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WHO group 2 PAH have pulmonary hypertension secondary to heart disease (regardless of the form of heart disease),

valvular such as mitral stenosis or atrial stenosis, or various cardiomyopathies. Patients with atrial myxomas and other rare conditions affecting the left side of the heart can lead to pulmonary hypertension. Probably the most prevalent conditions affecting the left side of the heart that lead to pulmonary hypertension is diastolic dysfunction or heart failure with normal ejection fraction(HFNEF). These patients mostly referred to pulmonary hypertension centers, and are very difficult to diagnose, on the contrary to those with systolic heart failure, that ejection fractions are frankly in the low range and easily identified on echocardiogram. Farid Taymouri,MD

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WHO group 3 PAH patients have pulmonary hypertension due to any form of lung disease. Patients with conditions such as interstitial lung disease, idiopathic pulmonary fibrosis, or COPD, would be classified as having group 3 pulmonary hypertension. Any patient with any form of diffuse parenchymal lung disease that advances over time can develop secondary pulmonary hypertension. Another important cause of pulmonary hypertension that would classify a patient in group 3 is obstructive sleep apnea.

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Group 4 refers to patients with Chronic ThromboEmbolic Pulmonary Hypertension (CTEPH). These patients have had a thromboembolic event at some point in the past, and develop chronic pulmonary hypertension from the thromboembolic event that fails to resolve. patients who have had pulmonary emboli in the past, approximately 1% to 3% of them will develop CTEPH.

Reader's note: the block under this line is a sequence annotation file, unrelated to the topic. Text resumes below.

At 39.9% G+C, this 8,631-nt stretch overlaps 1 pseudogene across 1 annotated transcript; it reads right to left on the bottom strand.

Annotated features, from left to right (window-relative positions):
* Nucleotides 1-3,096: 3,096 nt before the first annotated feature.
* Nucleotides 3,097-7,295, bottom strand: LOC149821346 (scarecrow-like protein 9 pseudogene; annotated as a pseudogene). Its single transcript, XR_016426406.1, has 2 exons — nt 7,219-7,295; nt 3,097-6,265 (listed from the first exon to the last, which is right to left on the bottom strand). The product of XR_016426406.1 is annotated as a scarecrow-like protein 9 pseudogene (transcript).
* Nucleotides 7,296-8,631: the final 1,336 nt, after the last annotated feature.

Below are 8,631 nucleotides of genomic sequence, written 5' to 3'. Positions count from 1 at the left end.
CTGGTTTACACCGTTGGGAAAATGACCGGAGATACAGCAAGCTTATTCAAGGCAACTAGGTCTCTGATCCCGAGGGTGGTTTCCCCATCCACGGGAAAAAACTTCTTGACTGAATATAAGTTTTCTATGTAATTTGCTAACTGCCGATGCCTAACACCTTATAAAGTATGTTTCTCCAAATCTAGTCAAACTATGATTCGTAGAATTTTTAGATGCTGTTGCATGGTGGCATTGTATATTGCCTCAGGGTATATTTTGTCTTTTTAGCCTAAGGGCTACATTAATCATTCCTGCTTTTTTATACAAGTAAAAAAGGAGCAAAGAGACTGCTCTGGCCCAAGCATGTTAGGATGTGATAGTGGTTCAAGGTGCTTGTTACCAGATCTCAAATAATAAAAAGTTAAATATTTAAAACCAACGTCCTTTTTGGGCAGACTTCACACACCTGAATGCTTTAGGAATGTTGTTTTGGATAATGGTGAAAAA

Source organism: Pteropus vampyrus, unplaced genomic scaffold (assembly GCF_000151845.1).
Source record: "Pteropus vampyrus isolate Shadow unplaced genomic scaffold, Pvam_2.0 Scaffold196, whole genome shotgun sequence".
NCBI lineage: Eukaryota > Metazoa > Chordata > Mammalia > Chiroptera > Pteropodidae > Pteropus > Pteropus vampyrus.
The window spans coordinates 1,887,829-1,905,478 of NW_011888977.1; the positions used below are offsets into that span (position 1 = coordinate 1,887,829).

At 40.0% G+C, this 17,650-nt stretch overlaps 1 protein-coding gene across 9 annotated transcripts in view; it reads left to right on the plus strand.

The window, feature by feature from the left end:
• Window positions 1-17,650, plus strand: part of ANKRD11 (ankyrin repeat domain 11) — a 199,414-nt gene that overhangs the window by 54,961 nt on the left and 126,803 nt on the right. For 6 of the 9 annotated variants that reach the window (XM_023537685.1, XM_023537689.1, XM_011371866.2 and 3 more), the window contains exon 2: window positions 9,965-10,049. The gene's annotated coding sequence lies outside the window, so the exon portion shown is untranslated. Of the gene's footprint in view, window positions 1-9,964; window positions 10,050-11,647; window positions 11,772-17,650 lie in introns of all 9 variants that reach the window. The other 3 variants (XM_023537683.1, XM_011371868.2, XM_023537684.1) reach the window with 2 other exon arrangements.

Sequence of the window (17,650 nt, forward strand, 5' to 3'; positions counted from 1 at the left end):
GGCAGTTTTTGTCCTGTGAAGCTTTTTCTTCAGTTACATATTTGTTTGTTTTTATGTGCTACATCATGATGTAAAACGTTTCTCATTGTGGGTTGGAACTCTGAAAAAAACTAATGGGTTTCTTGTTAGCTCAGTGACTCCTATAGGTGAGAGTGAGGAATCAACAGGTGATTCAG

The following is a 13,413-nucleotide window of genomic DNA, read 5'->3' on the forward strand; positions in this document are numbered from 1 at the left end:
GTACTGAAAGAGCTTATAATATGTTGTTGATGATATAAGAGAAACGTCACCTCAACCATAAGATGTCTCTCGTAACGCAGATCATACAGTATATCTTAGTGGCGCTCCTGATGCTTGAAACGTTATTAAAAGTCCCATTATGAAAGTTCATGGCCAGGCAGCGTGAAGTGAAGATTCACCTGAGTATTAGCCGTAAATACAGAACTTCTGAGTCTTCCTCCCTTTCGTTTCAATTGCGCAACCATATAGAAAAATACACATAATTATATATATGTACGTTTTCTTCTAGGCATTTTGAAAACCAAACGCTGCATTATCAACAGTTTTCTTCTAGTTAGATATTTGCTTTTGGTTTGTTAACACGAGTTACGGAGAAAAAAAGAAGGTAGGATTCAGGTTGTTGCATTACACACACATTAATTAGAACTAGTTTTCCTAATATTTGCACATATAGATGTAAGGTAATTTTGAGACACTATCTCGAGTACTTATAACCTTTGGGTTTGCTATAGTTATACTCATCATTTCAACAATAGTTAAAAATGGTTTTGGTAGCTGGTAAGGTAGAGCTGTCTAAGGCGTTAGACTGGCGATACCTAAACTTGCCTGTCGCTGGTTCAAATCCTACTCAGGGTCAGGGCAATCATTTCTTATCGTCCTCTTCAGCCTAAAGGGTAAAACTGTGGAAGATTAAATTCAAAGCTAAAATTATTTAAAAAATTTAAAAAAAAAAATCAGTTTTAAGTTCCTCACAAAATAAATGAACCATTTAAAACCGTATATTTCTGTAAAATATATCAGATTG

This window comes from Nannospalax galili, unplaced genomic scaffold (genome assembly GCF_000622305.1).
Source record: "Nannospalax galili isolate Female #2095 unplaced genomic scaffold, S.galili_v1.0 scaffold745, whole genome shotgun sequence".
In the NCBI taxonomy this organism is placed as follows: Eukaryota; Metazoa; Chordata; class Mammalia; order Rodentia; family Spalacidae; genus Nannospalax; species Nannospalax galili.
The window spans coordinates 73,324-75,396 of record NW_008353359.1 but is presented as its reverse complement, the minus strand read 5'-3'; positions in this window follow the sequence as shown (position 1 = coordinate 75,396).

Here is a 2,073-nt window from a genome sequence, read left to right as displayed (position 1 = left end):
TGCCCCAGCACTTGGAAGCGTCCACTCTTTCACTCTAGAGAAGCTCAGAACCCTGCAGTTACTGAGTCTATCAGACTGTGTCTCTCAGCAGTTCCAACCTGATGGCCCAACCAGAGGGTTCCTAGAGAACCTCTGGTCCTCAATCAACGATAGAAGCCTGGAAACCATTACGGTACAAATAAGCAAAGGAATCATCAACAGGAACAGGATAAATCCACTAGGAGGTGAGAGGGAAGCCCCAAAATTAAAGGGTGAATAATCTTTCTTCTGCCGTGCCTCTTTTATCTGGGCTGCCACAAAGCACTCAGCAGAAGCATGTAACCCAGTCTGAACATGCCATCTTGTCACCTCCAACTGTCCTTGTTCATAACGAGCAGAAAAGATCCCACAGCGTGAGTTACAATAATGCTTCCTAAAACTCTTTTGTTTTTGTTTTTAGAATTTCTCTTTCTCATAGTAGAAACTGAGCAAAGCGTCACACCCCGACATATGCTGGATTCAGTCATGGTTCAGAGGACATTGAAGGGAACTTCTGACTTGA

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WHO group 5 are patients who have miscellaneous causes of pulmonary hypertension, including rare entities such as Sarcoidosis and Lymphangioleiomyomatosis. Also fairly common conditions, such as Chronic Renal Failure, can be classified under group 5, pulmonary hypertension.

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Prevalence of PAH? PAH is a rare condition. prevalence is anywhere from approximately 15 to 60 per million population. The incidence, the annual occurrence of pulmonary hypertension (new diagnoses), is in the range of approximately 3 to 7 cases per million.

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Clinical Picture What does the typical patient with PAH look like?

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The patient may present with nonspecific symptoms of:

fatigue weakness shortness of breath

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It is easy to make other diagnoses, which are more common, such as asthma, chronic fatigue syndrome, or thyroid issues. Because PAH is a rare disease and because the disease tends to present nonspecifically, in many instances the patient will go undiagnosed for several years.